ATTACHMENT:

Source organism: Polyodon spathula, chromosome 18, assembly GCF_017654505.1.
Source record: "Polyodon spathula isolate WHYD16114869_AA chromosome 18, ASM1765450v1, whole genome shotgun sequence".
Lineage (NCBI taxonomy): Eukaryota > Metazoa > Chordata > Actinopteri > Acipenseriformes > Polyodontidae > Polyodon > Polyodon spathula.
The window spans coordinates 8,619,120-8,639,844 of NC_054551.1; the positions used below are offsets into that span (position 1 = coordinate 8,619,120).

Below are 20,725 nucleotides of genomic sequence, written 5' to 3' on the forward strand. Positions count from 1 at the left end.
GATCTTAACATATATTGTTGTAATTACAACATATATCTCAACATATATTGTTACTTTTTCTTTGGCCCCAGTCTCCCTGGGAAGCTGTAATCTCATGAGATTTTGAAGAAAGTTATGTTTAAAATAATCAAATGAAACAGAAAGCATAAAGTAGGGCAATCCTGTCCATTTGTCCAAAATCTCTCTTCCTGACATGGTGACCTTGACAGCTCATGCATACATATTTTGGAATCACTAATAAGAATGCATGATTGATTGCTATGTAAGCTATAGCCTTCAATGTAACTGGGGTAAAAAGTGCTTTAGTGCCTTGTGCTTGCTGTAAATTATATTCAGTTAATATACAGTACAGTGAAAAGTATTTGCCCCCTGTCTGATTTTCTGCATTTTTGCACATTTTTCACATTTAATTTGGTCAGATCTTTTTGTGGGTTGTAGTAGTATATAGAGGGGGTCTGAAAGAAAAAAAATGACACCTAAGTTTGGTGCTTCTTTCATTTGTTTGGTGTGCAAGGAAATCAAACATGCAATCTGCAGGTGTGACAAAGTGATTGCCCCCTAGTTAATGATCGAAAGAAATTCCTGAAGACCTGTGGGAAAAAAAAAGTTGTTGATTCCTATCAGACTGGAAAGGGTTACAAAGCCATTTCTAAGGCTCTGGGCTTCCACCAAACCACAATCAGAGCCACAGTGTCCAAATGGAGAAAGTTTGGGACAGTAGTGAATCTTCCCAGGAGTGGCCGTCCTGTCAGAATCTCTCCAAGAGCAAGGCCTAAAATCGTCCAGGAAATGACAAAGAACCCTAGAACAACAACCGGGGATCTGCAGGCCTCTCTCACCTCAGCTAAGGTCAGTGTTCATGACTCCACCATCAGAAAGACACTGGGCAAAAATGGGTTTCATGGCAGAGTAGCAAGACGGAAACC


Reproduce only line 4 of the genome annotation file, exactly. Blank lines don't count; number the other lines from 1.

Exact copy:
The window spans coordinates 8,619,120-8,639,844 of NC_054551.1; the positions used below are offsets into that span (position 1 = coordinate 8,619,120).